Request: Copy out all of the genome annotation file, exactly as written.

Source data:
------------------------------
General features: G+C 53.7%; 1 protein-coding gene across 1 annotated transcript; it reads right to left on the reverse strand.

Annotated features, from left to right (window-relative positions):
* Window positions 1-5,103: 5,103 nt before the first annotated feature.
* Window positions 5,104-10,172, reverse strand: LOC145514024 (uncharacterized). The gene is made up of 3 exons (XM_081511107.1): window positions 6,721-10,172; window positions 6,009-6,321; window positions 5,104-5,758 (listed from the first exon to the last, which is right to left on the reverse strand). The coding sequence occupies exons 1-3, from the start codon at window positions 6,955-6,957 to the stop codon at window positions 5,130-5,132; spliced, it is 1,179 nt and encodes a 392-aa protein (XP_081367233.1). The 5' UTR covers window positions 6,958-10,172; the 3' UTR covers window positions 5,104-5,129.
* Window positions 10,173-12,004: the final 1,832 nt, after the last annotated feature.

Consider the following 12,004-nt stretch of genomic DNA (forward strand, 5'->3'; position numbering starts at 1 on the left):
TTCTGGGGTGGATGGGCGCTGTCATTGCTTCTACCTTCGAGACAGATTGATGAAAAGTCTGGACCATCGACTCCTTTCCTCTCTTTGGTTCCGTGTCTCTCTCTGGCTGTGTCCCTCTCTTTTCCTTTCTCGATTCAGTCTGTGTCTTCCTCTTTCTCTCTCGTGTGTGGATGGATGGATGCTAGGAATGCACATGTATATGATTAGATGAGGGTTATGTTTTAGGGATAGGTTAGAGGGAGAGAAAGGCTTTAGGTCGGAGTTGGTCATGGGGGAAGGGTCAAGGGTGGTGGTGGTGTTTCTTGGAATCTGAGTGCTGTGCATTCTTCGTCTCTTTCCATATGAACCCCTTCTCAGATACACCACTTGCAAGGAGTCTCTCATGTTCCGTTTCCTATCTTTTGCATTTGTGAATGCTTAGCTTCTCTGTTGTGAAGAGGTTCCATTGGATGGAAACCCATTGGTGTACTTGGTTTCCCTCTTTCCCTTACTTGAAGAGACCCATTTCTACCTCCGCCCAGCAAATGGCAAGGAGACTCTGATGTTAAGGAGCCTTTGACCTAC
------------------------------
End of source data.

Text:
General features: G+C 53.7%; 1 protein-coding gene across 1 annotated transcript; it reads right to left on the reverse strand.

Annotated features, from left to right (window-relative positions):
* Window positions 1-5,103: 5,103 nt before the first annotated feature.
* Window positions 5,104-10,172, reverse strand: LOC145514024 (uncharacterized). The gene is made up of 3 exons (XM_081511107.1): window positions 6,721-10,172; window positions 6,009-6,321; window positions 5,104-5,758 (listed from the first exon to the last, which is right to left on the reverse strand). The coding sequence occupies exons 1-3, from the start codon at window positions 6,955-6,957 to the stop codon at window positions 5,130-5,132; spliced, it is 1,179 nt and encodes a 392-aa protein (XP_081367233.1). The 5' UTR covers window positions 6,958-10,172; the 3' UTR covers window positions 5,104-5,129.
* Window positions 10,173-12,004: the final 1,832 nt, after the last annotated feature.

Consider the following 12,004-nt stretch of genomic DNA (forward strand, 5'->3'; position numbering starts at 1 on the left):
TTCTGGGGTGGATGGGCGCTGTCATTGCTTCTACCTTCGAGACAGATTGATGAAAAGTCTGGACCATCGACTCCTTTCCTCTCTTTGGTTCCGTGTCTCTCTCTGGCTGTGTCCCTCTCTTTTCCTTTCTCGATTCAGTCTGTGTCTTCCTCTTTCTCTCTCGTGTGTGGATGGATGGATGCTAGGAATGCACATGTATATGATTAGATGAGGGTTATGTTTTAGGGATAGGTTAGAGGGAGAGAAAGGCTTTAGGTCGGAGTTGGTCATGGGGGAAGGGTCAAGGGTGGTGGTGGTGTTTCTTGGAATCTGAGTGCTGTGCATTCTTCGTCTCTTTCCATATGAACCCCTTCTCAGATACACCACTTGCAAGGAGTCTCTCATGTTCCGTTTCCTATCTTTTGCATTTGTGAATGCTTAGCTTCTCTGTTGTGAAGAGGTTCCATTGGATGGAAACCCATTGGTGTACTTGGTTTCCCTCTTTCCCTTACTTGAAGAGACCCATTTCTACCTCCGCCCAGCAAATGGCAAGGAGACTCTGATGTTAAGGAGCCTTTGACCTAC